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Wendy Wagner: Look to the Left

Wendy Wagner's cartoonish world celebrates escapism from the doom of cancer to a world of positivity

Reviewed by Caitlin Greenwood, Fri., March 8, 2013

<i>Disco Forest</i>, by Wendy Wagner
Disco Forest, by Wendy Wagner

'Wendy Wagner: Look to the Left'

Women & Their Work Gallery, 1710 Lavaca, 477-1064
www.womenandtheirwork.org
Through March 14

Women & Their Work's latest exhibition from artist Wendy Wagner is outright fun and rightfully so. In May 2012, as the show was beginning to evolve, the artist was diagnosed with a malignant brain tumor, and, during the course of her treatment, Wagner's sight in her left eye was impaired. "Look to the Left," as a title, is a nod to Wagner's newfound perspective.

As viewers enter the gallery, they are met with stills from Wagner's animations that depict characters frozen in inactivity but still radiating vibrancy. Several figures dance around a disco ball in Disco Forest while the scope of Wagner's vision is felt in the macro-view that her character witnesses from space in Outer Earth. Even without the context of the animations, the stills present a cohesive narrative about discovery and adventure. They are prime introductions into Wagner's cartoonish world.

The gallery opens to reveal the full breadth of the exhibition's ambition. Wagner's use of ceramics, animation, soft sculpture, painting, and illustration is impressive, for its scale and its cohesion. Plush representations of her characters, including the much-anticipated Tootie and Flying Snouts, sit with inviting looks. They invoke a sense of walking into a toy store, finding the perfect stuffed animal, and desperately turning to your parent with pleading eyes. You feel compelled to pick them up and swing them around the gallery. Wagner's animation loops depict fond images of pets, characters flying through space, and the world of dreams. The animations anchor the entire world of make-believe that Wagner has crafted. They are engrossing while incredibly lighthearted.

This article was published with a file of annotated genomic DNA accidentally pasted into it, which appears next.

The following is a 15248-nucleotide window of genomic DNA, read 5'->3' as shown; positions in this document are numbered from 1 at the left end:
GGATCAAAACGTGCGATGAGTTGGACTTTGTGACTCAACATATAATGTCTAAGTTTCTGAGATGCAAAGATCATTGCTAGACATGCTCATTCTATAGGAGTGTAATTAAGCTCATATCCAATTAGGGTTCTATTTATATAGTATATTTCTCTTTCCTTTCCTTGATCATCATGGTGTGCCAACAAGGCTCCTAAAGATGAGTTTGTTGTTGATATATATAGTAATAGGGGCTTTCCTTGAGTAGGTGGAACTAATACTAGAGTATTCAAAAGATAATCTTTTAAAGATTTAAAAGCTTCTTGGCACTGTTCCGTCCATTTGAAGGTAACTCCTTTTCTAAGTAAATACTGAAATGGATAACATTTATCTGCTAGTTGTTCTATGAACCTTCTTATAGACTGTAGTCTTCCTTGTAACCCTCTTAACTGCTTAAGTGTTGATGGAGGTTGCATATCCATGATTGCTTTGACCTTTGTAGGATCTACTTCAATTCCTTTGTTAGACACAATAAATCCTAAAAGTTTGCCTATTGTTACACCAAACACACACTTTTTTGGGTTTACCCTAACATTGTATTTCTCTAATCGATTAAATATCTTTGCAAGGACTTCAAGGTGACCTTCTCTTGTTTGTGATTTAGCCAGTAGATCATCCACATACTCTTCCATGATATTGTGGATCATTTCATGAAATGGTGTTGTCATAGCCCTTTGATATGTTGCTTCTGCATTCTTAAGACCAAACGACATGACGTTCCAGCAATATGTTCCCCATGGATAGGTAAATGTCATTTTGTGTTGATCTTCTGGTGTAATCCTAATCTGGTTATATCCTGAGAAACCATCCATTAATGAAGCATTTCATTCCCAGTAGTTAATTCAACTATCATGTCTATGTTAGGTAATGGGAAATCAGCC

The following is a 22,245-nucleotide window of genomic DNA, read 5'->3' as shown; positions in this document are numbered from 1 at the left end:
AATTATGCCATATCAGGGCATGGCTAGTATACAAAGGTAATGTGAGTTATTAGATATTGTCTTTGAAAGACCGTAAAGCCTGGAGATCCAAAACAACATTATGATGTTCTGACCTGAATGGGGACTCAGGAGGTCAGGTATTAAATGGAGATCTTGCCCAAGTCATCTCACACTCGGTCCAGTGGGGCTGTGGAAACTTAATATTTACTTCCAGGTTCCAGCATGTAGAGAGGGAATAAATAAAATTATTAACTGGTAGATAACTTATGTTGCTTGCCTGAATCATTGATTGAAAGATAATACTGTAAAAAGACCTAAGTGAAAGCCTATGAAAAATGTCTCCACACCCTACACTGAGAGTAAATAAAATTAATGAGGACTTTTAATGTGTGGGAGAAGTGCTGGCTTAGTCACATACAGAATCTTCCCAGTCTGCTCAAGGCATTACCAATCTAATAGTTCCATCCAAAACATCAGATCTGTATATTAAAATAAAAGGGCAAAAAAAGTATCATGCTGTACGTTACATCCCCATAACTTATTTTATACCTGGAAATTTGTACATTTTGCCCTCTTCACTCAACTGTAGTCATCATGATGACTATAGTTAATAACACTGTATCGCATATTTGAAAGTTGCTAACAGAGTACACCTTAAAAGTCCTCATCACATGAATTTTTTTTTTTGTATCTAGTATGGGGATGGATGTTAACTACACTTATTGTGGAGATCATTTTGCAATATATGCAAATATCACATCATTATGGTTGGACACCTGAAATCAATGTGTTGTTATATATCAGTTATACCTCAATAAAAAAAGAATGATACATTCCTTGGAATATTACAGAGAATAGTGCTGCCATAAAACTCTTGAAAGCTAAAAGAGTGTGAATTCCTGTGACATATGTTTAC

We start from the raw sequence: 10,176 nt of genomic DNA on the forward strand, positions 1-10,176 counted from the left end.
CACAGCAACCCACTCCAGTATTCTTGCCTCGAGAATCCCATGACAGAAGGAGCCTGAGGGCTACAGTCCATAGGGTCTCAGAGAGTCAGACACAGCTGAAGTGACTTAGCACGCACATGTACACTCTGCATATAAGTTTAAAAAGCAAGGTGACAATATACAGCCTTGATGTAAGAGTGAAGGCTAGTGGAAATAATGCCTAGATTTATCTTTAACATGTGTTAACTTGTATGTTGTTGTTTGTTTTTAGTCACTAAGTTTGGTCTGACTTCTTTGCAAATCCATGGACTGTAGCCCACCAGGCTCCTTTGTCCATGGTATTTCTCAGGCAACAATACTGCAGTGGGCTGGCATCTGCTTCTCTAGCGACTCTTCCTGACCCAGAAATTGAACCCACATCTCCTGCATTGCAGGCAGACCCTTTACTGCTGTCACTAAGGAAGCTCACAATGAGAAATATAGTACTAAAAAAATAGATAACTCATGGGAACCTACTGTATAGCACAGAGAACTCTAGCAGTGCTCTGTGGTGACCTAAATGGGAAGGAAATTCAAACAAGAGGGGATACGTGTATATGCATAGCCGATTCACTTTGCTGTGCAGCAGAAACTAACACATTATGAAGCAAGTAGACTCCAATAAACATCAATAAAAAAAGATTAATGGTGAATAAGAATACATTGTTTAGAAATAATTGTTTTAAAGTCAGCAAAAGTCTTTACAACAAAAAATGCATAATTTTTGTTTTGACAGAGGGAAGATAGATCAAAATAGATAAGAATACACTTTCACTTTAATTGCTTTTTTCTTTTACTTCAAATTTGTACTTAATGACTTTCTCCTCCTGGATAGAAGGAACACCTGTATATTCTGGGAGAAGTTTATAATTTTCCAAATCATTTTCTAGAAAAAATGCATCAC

Wagner expertly appeals to a shifting demographic of art enthusiasts who have watched street art manifest as designer toys (see Kidrobot as a prime example) and are eager to find art translated into collectibles. The ceramics, however, seem like a lackluster afterthought to an otherwise meticulously planned exhibition. Regardless of whether you enjoy the whimsy Wagner has created, she should be lauded for the sheer detail that "Look to the Left" encapsulates.

From the beautiful paintings to the "Flying Snouts" beanbags that sit on the gallery floor, the entire exhibition feels like a Pee-Wee's Playhouse-Brad Neely hybrid. And yet, even with its obvious influences, the show feels wholly unique. As her characters carry their own identities, Wagner's own story becomes evident. "Look to the Left" stands as a celebration of escapism, from the harrowing diagnosis of cancer to a world still thriving with positivity. It is about renewal, energy, and eking a smile out of a bad situation.

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